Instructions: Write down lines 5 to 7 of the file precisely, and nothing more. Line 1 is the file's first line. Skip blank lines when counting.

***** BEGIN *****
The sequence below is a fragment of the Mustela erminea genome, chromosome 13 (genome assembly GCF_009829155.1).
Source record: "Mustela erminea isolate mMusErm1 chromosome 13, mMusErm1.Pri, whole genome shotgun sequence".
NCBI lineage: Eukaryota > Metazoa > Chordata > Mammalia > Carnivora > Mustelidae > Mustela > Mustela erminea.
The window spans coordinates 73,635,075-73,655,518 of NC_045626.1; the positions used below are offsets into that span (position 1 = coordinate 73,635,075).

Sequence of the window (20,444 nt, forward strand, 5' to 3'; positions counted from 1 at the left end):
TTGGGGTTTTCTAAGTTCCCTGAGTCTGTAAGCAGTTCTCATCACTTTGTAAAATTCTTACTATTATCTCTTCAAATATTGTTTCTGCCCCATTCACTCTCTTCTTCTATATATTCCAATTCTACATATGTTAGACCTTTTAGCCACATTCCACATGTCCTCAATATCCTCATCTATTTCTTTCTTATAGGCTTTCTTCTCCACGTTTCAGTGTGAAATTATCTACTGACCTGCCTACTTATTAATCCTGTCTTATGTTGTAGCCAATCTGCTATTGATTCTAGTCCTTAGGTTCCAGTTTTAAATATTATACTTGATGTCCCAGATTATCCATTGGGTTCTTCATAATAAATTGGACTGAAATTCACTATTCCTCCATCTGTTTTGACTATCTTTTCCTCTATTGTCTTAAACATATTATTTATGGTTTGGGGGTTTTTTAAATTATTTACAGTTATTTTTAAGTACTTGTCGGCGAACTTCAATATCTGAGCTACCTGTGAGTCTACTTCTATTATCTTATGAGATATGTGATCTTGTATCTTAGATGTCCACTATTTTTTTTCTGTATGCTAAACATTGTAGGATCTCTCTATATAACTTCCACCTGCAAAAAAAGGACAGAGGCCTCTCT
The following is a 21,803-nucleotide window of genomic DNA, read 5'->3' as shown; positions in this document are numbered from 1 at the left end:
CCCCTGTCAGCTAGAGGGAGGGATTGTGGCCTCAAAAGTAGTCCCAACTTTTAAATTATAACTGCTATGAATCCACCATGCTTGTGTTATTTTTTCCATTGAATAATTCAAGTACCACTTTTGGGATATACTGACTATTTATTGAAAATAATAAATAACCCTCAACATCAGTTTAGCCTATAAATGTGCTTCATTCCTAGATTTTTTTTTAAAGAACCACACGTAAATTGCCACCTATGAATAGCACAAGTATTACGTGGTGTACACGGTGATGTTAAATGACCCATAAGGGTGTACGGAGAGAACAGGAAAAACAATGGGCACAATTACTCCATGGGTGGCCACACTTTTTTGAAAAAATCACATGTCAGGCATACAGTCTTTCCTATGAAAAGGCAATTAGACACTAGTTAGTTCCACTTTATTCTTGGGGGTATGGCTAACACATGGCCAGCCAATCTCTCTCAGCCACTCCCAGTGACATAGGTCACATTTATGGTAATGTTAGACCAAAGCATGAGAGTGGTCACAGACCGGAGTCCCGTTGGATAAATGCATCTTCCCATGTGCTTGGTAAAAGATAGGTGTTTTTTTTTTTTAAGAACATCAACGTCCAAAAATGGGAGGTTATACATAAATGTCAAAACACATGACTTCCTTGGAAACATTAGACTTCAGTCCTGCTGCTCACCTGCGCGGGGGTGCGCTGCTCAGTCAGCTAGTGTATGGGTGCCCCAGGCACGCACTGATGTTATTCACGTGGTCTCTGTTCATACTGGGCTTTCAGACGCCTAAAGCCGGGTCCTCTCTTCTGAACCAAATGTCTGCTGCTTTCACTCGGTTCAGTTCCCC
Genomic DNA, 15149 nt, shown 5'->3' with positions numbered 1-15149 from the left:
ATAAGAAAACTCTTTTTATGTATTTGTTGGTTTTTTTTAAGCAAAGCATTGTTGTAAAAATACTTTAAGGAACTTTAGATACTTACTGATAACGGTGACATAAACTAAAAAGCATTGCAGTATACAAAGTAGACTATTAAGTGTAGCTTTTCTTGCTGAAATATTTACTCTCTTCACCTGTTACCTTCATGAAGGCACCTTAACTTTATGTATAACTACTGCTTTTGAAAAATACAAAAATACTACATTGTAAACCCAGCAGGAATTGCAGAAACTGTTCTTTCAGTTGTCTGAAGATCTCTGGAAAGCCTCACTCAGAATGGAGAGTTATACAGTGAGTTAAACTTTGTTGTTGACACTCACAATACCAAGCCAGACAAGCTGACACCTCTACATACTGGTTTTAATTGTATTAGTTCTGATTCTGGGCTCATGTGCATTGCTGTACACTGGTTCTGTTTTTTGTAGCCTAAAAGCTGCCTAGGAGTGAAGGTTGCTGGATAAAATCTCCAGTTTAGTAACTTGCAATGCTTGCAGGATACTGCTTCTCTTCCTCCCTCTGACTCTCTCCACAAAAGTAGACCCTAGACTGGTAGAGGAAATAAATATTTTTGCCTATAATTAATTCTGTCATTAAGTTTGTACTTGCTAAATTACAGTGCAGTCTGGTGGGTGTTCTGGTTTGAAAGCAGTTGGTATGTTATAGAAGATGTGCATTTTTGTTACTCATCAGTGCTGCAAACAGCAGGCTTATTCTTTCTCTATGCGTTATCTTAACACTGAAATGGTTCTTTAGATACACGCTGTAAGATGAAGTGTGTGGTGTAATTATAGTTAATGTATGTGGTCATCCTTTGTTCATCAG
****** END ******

Sequence of the window (20,444 nt, forward strand, 5' to 3'; positions counted from 1 at the left end):
TTGGGGTTTTCTAAGTTCCCTGAGTCTGTAAGCAGTTCTCATCACTTTGTAAAATTCTTACTATTATCTCTTCAAATATTGTTTCTGCCCCATTCACTCTCTTCTTCTATATATTCCAATTCTACATATGTTAGACCTTTTAGCCACATTCCACATGTCCTCAATATCCTCATCTATTTCTTTCTTATAGGCTTTCTTCTCCACGTTTCAGTGTGAAATTATCTACTGACCTGCCTACTTATTAATCCTGTCTTATGTTGTAGCCAATCTGCTATTGATTCTAGTCCTTAGGTTCCAGTTTTAAATATTATACTTGATGTCCCAGATTATCCATTGGGTTCTTCATAATAAATTGGACTGAAATTCACTATTCCTCCATCTGTTTTGACTATCTTTTCCTCTATTGTCTTAAACATATTATTTATGGTTTGGGGGTTTTTTAAATTATTTACAGTTATTTTTAAGTACTTGTCGGCGAACTTCAATATCTGAGCTACCTGTGAGTCTACTTCTATTATCTTATGAGATATGTGATCTTGTATCTTAGATGTCCACTATTTTTTTTCTGTATGCTAAACATTGTAGGATCTCTCTATATAACTTCCACCTGCAAAAAAAGGACAGAGGCCTCTCT
The following is a 21,803-nucleotide window of genomic DNA, read 5'->3' as shown; positions in this document are numbered from 1 at the left end: